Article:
Highgate Rise by Anne Perry
My rating: 4 of 5 stars
As this series progresses, Anne Perry is going into some of the worst excesses of the Victorian age. This book centers on two aspects that were hotly debated at the time. The book begins with a terrible fire which kills the wife of a very outspoken local doctor. She had been quietly become involved in trying to breach a system of rental property law which allowed investors to charge extremely high rents for tenements in horrible conditions without anyone being able to tell who the property owner was. The poor were forced to live in such crowded and unsanitary places and they were also leased as brothels, opium dens and sweatshops. Many a righteous upper class families fortune was build on the backs of the wretched poor without anyone being the wiser. Neither of the Pitts can decide if the doctor or his wife was the intended victim.
When another fire errupts at the home of the doctor's friend with whom he is staying, the focus returns to the doctor however, the friend was an outspoken proponent of liberal Fabinism, which was also a source of contention in the village. While Thomas Pitt explores the motives relating to the doctor, Charlotte, Emily, Jack and Aunt Vespasia concentrate on the work the doctor's wife, Clemency, was doing. It appears that she had managed to trace the landlord of a despicable tenement and was surprised and appalled by whom she found as the owner.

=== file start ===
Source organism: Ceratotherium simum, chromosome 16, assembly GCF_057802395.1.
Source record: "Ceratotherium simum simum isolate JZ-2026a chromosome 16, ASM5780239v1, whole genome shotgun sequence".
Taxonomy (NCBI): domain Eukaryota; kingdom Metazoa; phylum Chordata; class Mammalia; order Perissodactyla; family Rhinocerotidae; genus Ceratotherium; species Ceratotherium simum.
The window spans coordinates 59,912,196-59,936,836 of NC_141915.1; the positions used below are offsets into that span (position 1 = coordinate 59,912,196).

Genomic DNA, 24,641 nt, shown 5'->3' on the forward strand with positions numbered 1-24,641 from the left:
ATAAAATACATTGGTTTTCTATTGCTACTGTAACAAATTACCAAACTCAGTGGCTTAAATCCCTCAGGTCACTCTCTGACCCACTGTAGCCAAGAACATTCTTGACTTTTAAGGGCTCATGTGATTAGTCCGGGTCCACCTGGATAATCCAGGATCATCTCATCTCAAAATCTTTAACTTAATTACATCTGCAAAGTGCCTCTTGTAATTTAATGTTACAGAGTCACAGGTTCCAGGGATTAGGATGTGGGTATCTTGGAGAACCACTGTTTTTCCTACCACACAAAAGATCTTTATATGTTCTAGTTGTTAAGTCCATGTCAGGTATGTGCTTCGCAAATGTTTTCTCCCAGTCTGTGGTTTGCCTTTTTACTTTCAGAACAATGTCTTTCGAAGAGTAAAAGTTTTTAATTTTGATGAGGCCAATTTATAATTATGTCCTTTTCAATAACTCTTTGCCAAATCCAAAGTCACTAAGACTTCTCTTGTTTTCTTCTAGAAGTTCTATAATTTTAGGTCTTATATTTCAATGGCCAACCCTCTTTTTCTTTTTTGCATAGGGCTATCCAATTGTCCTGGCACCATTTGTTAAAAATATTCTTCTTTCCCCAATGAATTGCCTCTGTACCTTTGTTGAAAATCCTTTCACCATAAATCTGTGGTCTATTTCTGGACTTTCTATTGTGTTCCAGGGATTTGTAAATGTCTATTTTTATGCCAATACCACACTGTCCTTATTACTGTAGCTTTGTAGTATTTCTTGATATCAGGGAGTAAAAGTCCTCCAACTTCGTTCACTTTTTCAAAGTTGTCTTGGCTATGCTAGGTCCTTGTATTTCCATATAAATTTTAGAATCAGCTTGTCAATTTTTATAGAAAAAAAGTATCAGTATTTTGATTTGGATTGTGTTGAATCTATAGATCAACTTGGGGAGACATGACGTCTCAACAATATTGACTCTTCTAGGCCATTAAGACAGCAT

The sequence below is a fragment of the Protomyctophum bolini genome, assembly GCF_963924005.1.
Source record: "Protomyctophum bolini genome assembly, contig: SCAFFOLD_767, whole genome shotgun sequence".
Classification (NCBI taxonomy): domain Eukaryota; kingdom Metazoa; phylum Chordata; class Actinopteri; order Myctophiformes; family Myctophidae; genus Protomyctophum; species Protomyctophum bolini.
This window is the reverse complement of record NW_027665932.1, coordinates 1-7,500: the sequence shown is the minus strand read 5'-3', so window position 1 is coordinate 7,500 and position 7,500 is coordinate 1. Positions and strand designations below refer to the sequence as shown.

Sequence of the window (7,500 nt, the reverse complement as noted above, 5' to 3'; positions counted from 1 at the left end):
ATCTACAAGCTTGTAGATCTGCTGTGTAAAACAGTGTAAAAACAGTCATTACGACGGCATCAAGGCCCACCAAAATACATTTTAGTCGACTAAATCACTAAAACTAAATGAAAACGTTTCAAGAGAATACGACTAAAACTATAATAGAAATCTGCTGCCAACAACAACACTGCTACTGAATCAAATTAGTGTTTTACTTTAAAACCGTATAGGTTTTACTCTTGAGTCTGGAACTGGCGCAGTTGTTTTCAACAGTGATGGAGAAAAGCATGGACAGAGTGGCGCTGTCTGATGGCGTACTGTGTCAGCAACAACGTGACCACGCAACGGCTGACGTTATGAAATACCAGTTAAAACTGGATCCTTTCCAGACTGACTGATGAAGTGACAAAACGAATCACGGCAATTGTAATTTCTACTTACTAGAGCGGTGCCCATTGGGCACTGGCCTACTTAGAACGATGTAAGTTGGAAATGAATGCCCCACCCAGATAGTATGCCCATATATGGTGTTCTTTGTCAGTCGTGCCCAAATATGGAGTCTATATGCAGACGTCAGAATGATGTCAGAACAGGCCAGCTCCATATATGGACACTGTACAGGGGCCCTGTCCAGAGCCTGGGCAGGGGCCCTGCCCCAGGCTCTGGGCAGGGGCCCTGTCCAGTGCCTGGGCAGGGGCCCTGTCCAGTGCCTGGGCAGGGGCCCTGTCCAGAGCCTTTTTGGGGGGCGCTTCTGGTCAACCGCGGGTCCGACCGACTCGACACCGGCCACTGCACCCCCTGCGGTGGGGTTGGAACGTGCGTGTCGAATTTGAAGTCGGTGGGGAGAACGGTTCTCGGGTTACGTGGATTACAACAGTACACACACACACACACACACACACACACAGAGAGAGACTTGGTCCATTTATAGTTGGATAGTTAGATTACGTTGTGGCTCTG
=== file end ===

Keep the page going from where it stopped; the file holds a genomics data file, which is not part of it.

While this plot was convoluted, all our main characters were engaging as usual and Charlotte's maid Gracie made an enterance as a detective also. She was an entrancing addition and a breath of fresh air, especially as various characters engage in some very long winded philosophical speeches which strain the patience of the reader.
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